March 2008

Vol 7 - No. 9
 

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SOUTH ASIA | March 2008

 


______________________________________________________________________________

 

AFGHANISTAN   BANGLADESH   BHUTAN   

MALDIVES  
 

 



 (Afghanistan and Myanmar in the 
  map are not members of SAARC)

AFGHANISTAN

IMF Gives Afghanistan Mixed Economic Review

 

BY BARRY WOOD *

 

The International Monetary Fund, on February 20, gave Afghanistan a mixed economic report card, saying the country's overall reforms are on track but corruption and a dramatic rise in opium production pose significant problems. VOA's Barry Wood has more.

 

The IMF says opium production has risen by 4,000 percent since 2001 and earns Afghan farmers about $1 billion a year. An estimated 93 percent of the world's heroin, made from opium, comes from Afghanistan. Analysts say the Taliban insurgency derives much of its revenue from the illegal opium trade.

 

The IMF says a mounting anti-government insurgency, instability in neighboring Pakistan and rampant corruption have slowed the inflow of foreign direct investment.

 

Economic growth, the IMF reports, slowed to six percent in 2007, mainly due to drought, but is expected to more than double to over 13 percent this year. The political environment is described as increasingly complex with the government confronted by multiple and competing demands. Jobs remain scarce and living standards have been slow to rise.

 

The IMF says foreign aid accounts for a whopping two-thirds of Afghanistan's gross domestic product.

 

Afghanistan has been rebuilding an economy that was shattered during six years of rule by the fundamentalist Taliban, that was overthrown in 2001_ Since then an estimated four million refugees have returned while NATO-led peacekeepers maintain security in the mountainous territory.

 

IMF Afghanistan mission chief Mohammed Elhage says trade ties with Pakistan remain strong despite problems.

 

"There has been some disruption in trade. The trade links between Pakistan and Afghanistan are very strong," he said.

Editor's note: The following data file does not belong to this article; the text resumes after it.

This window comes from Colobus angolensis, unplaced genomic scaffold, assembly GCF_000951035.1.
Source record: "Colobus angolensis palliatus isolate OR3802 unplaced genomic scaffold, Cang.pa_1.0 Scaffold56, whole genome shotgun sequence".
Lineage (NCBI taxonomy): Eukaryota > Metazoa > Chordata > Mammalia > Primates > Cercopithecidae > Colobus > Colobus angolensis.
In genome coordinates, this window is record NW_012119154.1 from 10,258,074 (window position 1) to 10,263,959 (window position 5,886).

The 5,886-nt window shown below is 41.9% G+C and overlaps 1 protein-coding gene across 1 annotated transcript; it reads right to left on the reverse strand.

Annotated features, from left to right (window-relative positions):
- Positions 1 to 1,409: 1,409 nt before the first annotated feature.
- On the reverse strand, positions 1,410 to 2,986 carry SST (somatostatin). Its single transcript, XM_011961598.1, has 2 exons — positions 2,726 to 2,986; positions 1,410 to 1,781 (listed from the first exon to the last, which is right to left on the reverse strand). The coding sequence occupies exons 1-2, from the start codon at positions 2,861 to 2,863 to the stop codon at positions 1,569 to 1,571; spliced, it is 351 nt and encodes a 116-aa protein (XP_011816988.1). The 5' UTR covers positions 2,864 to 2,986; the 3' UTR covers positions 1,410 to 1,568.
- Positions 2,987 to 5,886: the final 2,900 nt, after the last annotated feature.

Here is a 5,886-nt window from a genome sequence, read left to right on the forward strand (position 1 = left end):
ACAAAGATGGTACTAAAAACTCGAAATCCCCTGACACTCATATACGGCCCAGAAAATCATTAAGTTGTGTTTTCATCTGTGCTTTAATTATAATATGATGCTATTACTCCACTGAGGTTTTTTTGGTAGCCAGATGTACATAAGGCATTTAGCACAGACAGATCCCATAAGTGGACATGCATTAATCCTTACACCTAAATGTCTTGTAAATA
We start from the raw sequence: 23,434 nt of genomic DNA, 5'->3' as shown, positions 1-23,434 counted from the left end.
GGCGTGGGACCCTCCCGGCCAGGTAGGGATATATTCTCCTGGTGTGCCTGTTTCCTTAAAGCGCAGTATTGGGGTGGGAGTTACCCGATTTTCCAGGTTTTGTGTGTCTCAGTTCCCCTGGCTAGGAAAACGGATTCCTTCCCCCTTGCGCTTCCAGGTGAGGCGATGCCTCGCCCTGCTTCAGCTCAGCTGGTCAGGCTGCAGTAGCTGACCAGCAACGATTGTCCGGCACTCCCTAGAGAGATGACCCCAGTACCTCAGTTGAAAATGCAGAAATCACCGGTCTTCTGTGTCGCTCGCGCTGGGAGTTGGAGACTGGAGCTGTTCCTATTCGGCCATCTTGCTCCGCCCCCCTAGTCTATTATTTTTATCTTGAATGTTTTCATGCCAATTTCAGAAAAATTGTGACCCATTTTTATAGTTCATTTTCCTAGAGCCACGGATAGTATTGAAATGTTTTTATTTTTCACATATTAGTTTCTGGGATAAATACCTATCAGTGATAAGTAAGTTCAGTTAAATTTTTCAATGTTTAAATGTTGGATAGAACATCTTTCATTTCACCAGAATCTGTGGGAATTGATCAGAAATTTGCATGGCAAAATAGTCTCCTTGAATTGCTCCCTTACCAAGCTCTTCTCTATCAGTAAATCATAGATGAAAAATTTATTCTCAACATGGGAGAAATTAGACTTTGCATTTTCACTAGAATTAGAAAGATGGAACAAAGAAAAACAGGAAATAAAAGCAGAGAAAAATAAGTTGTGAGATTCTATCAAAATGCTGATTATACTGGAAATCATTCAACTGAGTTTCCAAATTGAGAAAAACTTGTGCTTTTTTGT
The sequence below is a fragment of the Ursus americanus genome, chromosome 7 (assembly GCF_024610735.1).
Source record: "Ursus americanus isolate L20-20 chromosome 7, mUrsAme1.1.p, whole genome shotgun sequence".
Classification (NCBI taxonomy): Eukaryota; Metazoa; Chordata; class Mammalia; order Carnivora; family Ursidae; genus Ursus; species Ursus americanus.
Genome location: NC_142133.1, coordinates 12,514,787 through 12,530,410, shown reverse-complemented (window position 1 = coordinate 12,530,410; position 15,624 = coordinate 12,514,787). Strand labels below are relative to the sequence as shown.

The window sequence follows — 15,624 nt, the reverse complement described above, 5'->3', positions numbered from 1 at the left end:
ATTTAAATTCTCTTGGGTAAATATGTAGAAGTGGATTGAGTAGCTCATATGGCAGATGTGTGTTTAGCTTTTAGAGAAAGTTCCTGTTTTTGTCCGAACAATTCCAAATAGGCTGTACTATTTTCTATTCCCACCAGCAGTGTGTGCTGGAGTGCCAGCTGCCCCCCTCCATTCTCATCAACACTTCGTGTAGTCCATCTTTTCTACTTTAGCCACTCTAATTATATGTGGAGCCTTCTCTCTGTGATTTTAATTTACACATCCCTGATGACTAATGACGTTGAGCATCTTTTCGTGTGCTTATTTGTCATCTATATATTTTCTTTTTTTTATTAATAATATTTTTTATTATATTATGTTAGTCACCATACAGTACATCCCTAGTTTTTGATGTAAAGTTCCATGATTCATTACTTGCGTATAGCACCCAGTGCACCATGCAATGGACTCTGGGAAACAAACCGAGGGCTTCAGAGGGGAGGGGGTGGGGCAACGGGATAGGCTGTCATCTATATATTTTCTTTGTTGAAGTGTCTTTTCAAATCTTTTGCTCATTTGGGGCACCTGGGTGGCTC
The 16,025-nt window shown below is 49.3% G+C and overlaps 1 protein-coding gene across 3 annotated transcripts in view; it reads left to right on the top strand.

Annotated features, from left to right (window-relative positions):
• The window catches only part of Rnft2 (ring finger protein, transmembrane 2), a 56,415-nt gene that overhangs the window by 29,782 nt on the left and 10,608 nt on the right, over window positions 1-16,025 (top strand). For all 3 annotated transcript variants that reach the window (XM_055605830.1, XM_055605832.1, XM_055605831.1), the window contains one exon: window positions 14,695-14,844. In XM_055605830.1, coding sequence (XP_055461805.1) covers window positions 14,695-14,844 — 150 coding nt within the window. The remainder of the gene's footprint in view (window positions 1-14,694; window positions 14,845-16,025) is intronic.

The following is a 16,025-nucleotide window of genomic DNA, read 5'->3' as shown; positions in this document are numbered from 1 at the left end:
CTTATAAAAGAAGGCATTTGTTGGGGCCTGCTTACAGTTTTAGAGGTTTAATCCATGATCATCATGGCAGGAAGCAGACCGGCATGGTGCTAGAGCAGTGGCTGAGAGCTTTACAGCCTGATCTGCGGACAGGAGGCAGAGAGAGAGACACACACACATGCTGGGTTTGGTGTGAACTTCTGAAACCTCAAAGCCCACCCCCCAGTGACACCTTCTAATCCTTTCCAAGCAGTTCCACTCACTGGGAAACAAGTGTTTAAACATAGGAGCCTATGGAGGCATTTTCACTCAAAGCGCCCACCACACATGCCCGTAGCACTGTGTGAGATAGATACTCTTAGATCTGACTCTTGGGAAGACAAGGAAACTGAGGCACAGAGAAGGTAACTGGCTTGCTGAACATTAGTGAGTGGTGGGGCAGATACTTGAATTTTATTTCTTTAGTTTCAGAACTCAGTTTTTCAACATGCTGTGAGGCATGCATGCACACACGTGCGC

Elhage says Afghan wheat exports to Pakistan have slowed significantly.

 

Afghanistan is ranked as one of the world's most corrupt countries by Transparency International, a Berlin-based monitoring agency. Because of graft, many aid agencies channel their assistance through non-government organizations, a practice opposed by the central bank. Elhage agrees that an increasing flow of aid should be disbursed through the central government.

 

"We do support the authorities' objective to have more aid channeled through the central government budget. But again, we need to take into account the institutional capacity and the absorbtive capacity of the central government," he said.

 

Elhage says privatization of state enterprises is lagging behind and he called attention to alleged corruption in the electricity company, saying no further funds should be disbursed to the company until an audit has been made.

 

Despite widespread problems, Afghanistan has achieved macroeconomic stability and a stable currency. Its overall economy has doubled in size in the past five years.

[Source: VOA]

 

BANGLADESH 

WE do not need high profile seminars or World Bank prescription or a series of articles to perceive the hard reality that Bangladesh needs honest, smart, intelligent, educated and energetic leadership to elevate itself to the ranks of the other developed countries of Southeast Asia. Such leaders with vision and drive in some of those countries have worked round the clock to pull their own people from abysmal poverty and disease to build a new country altogether. As a result, they now dominate the markets in Asia, as well as many in the West, as leaders in the global scene.

But where do we stand today? Do we have wonderful stories to tell about our economy, education, research or health care? Whatever the private sector has achieved was possible because of its tenacity and resolve to overcome various obstacles that came in the way. Local administration and hostile international politics were always out there to scare them off.

Despite all that, our private sector flourished over the years. Nevertheless, it needs to be said that holistic growth of a country cannot happen unless the government of the day plays the role of a facilitator, carrying out negotiations at the national and international levels.

For this reason we need politicians who will be able to foresee the future of the country fifty years from today, negotiate effectively at international forums, take pragmatic decisions regarding the burgeoning population and increasing poverty, and take measures to diversify the country's export items. They would never hesitate to control corruption, and would allow all the institutions like the EC, ACC and Public Service Commission to work independently and effectively.

But what do we have in reality? We have politicians who sleep late in the morning or always remain surrounded by packs of hungry wolves. Talk to them and you will find out soon that they have no idea about what potential Bangladesh has with regard to developing the IT sector, which might bring billions of dollars to the country.